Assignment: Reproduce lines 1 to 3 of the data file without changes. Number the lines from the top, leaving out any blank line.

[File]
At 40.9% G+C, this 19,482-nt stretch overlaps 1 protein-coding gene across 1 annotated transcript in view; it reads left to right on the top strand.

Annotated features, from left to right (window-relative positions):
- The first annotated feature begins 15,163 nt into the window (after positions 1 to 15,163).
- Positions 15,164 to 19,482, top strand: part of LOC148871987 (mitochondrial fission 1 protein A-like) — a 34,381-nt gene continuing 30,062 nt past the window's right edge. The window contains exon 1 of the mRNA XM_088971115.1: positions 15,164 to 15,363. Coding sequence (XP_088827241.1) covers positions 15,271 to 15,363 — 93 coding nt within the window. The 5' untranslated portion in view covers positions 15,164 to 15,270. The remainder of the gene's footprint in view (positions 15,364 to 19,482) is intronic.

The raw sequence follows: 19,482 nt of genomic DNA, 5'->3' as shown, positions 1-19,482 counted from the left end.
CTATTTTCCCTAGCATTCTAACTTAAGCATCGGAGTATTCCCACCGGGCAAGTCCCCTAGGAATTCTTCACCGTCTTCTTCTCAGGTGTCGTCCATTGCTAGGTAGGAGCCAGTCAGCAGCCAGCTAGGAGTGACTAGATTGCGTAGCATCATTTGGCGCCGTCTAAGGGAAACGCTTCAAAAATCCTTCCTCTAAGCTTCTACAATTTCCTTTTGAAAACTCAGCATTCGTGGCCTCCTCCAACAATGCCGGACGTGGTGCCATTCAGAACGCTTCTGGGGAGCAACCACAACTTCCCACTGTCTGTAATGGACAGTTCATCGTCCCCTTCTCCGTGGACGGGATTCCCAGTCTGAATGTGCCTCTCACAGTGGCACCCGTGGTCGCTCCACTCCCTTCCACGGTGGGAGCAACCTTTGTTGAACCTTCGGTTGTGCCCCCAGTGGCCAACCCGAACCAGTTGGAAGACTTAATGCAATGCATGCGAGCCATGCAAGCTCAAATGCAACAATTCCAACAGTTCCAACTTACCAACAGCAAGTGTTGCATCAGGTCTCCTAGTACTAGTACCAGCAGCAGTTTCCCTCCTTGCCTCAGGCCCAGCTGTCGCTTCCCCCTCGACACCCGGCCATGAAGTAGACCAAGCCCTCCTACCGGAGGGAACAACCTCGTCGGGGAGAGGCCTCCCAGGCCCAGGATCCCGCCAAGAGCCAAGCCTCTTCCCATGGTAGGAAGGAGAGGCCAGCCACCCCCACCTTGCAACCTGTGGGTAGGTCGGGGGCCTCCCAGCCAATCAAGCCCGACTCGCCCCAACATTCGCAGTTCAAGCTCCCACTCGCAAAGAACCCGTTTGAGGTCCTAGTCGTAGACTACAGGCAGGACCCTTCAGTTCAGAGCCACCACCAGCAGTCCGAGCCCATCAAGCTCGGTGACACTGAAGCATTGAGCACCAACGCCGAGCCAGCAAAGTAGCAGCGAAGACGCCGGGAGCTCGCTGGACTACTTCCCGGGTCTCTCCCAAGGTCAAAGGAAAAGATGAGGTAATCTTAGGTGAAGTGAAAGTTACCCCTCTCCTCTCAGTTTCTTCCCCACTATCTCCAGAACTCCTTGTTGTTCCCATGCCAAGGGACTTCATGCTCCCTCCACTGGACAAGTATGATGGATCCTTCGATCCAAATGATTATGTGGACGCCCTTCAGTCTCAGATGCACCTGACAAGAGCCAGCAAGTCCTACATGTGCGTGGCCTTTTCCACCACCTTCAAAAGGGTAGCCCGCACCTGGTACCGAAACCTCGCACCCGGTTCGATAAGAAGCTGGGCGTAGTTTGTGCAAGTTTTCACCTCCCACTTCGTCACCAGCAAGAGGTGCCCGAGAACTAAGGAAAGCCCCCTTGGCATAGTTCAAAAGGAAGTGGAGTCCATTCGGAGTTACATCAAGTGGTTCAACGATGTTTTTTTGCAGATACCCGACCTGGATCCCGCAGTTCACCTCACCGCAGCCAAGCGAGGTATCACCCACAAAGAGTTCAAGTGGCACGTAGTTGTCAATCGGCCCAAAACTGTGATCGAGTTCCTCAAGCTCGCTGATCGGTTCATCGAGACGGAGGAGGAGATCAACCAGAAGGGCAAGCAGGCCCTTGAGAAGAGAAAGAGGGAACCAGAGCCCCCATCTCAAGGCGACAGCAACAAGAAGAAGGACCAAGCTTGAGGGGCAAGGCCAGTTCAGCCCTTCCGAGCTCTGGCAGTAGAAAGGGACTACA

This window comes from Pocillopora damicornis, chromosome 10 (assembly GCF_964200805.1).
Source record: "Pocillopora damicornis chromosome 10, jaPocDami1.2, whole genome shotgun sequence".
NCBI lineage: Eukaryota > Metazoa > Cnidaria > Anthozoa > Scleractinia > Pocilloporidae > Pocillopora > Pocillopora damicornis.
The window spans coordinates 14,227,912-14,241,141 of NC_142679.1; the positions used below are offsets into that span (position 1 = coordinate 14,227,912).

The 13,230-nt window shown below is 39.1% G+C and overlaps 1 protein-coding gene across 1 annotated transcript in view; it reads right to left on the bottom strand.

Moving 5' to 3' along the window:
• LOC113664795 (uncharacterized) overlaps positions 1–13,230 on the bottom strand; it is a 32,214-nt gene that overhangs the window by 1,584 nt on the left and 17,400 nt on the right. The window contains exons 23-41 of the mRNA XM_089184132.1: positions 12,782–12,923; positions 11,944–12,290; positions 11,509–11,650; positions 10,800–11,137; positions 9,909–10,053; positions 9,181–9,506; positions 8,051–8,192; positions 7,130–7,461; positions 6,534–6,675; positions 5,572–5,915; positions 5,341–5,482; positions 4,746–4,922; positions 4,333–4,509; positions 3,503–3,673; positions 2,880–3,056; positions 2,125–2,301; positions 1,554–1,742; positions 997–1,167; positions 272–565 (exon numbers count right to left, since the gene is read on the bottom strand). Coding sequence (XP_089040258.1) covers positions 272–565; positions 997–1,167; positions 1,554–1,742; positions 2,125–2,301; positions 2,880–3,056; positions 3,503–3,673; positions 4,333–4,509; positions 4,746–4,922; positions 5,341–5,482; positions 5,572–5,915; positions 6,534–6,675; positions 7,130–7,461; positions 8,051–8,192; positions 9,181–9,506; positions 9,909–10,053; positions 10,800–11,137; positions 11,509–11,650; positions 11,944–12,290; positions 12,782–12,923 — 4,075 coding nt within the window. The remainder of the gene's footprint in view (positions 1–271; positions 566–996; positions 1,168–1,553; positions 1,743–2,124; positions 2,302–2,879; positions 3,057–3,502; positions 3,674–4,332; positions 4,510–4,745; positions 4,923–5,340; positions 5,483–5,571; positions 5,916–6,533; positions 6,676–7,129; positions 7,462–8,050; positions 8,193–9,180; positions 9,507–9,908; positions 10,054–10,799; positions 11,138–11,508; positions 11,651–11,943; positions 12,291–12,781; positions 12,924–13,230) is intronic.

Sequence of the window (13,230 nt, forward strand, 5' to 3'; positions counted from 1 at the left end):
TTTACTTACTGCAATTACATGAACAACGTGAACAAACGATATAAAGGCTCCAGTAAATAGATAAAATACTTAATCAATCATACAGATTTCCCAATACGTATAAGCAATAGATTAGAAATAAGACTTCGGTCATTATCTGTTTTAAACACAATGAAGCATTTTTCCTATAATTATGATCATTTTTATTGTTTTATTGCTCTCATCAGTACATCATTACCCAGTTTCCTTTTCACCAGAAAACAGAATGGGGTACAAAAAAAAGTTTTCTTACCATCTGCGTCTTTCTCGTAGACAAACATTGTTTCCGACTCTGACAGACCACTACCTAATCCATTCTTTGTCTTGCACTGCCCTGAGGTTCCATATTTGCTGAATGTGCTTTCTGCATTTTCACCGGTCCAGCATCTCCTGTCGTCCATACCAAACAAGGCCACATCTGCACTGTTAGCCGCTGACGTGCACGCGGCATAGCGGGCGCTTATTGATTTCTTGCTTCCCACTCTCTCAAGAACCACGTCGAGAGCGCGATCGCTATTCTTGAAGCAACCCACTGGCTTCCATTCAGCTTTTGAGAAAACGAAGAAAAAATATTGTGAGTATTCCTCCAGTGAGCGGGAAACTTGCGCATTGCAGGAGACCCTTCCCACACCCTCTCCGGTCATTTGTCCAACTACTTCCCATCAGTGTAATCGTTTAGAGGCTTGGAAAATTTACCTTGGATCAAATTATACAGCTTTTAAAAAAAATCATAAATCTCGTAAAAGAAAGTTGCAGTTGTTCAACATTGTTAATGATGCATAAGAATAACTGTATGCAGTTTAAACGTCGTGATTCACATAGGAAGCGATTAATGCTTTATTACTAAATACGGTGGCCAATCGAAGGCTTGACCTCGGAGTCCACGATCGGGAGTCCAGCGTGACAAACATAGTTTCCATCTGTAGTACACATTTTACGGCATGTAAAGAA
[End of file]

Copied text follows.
At 40.9% G+C, this 19,482-nt stretch overlaps 1 protein-coding gene across 1 annotated transcript in view; it reads left to right on the top strand.

Annotated features, from left to right (window-relative positions):
- The first annotated feature begins 15,163 nt into the window (after positions 1 to 15,163).